–          Support players moving quickly in and out of support positions as the runs and linkage are accelerated in this tight area.

–          Fast breaks on transition to counter attack and expose poor defending.

Note: It is still our priority not to give the ball away in this area. In the old coaching days we were encouraged to “gamble” on the edge of the box but why should we give away our hard earned “wealth” of possession in a crucial area when we’ve worked so hard to earn it.

In the two areas wide of the box we work on:

–          Shifting defenders to create space to give opportunities to get in behind the defence.

–          Dribbling and running defenders inside.

–          Passing linkage, take overs, wall passes, double wall passes

–          Clever support play, overlaps, underlaps.

–          Crossing, when to cross? And the quality of the crosses.

–          How to make inroads in to the box by linking with a post player to create finishing opportunities from wide positions.

Part 4 of the gamestyle is – Maximising our finishing, this involves working on:

–          Passing in to the corners of the goal using both feet.

–          Wrapping your toe around the ball to give the ball curve, extra width and certainty to the finish. ”The moving free kick”

–          The importance of two men scoring easier than one – the keeper being drawn and then the ball played to the second striker.

–          Long range shooting, emphasising hitting through and staying with the ball ,”getting off your feet “and landing on the kicking foot.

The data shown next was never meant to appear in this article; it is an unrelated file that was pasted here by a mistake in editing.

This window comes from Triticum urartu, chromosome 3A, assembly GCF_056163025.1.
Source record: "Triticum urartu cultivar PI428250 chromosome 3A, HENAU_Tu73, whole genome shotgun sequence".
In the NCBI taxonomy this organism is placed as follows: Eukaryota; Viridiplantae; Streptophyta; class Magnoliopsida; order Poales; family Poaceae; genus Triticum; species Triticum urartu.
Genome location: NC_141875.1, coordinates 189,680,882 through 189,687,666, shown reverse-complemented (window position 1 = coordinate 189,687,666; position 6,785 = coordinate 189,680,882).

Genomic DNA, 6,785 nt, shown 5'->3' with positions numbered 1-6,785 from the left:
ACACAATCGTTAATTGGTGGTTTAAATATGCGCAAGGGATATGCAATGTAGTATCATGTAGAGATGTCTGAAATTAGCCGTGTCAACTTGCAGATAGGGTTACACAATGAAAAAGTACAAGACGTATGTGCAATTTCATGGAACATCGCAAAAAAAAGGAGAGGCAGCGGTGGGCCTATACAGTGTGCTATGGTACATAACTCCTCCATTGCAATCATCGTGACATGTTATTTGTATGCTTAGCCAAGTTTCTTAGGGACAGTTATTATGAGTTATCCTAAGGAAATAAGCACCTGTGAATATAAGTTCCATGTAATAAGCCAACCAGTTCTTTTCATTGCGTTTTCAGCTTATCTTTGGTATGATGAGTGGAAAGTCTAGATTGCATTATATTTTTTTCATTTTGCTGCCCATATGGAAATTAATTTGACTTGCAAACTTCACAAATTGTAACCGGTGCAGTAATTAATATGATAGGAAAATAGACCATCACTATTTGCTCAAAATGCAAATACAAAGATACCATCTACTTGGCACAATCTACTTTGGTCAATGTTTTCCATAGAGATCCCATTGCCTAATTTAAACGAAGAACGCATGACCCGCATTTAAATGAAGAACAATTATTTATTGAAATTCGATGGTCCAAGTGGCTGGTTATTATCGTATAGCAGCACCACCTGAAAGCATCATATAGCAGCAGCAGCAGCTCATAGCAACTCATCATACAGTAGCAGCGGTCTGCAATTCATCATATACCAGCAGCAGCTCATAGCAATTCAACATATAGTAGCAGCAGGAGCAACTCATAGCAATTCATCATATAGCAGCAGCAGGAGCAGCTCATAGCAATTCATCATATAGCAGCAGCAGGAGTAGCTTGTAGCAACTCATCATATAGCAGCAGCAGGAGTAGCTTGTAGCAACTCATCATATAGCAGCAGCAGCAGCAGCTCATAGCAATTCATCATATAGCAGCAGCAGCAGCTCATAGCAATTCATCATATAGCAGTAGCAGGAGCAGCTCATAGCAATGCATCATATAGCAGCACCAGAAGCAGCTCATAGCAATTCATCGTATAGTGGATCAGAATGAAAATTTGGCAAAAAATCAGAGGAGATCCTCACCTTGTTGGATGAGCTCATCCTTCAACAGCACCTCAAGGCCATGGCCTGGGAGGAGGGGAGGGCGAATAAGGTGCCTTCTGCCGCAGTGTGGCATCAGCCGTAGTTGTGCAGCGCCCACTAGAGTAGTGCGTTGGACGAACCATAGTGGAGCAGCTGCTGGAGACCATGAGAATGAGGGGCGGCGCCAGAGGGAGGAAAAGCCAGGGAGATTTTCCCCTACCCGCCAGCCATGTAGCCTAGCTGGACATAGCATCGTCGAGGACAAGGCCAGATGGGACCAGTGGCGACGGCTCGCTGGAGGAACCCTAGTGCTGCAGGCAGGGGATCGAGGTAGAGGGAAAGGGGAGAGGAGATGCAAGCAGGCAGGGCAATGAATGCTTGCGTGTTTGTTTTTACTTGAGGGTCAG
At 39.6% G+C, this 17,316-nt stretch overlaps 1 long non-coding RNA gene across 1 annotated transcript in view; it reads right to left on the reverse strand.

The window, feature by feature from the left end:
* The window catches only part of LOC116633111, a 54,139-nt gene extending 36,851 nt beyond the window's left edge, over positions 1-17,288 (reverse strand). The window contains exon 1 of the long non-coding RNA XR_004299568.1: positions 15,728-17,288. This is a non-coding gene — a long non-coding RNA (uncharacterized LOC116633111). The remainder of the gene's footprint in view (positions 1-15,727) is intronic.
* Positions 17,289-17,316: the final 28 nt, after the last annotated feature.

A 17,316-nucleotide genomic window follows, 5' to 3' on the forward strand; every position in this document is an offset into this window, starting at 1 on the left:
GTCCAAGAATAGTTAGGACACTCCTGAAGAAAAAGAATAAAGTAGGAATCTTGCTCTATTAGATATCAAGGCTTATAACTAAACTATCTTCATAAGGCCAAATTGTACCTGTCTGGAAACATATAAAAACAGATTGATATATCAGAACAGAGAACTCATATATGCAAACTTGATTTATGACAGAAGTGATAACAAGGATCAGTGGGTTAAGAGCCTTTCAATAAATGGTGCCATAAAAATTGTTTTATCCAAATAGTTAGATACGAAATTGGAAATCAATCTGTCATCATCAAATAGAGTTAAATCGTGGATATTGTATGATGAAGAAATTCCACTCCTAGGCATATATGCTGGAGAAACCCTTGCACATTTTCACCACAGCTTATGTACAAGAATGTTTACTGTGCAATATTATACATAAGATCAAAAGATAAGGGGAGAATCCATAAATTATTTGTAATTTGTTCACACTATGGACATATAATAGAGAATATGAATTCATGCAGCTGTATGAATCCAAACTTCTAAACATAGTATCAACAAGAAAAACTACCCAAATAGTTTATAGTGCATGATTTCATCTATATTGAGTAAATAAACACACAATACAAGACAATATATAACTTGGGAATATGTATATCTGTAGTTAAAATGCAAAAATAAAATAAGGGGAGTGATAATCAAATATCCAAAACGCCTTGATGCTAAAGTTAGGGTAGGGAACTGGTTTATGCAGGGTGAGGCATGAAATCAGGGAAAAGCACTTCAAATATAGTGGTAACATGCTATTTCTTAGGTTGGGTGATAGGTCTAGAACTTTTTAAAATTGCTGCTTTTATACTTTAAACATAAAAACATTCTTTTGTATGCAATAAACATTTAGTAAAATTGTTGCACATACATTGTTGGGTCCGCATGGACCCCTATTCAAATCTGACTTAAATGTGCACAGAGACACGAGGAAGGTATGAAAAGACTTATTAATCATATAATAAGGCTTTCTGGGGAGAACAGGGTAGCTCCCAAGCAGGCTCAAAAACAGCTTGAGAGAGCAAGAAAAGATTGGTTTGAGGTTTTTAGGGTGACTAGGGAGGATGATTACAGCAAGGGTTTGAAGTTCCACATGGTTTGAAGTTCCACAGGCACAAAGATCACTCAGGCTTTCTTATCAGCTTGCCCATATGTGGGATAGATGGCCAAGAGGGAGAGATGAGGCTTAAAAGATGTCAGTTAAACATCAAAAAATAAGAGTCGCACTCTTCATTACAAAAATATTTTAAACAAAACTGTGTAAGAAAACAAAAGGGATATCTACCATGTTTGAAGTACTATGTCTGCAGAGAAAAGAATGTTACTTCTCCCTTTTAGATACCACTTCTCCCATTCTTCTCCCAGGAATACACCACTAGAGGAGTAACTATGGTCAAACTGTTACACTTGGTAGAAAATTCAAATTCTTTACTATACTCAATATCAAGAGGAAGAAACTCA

–          Following up for rebounds by anticipating and reacting to shots going in.

–          Players knowing how to successfully finish in one to one situations from fast breaks or interceptions.

–          Finding space in the box by clever runs or early positioning to create heading opportunities. Timing of jumps and the body position in the air that allows the player to generate the right force to successfully head               the ball.

–          Heading in to the corners of the goal and the opposite to the area the keeper is moving in to.

As we can see there is a wide range of detail that needs to be introduced to the player.  From a very young age it’s important that young players develop these important creative and finishing skills in a gradual easy to learn manner.

It is vital the coach uses practices that include realistic opposition, graded to develop success and understanding. Especially in this crowded area the sessions need to be programmed to take the learning from short to long term memory so the player develops the high level ability be exciting in this area.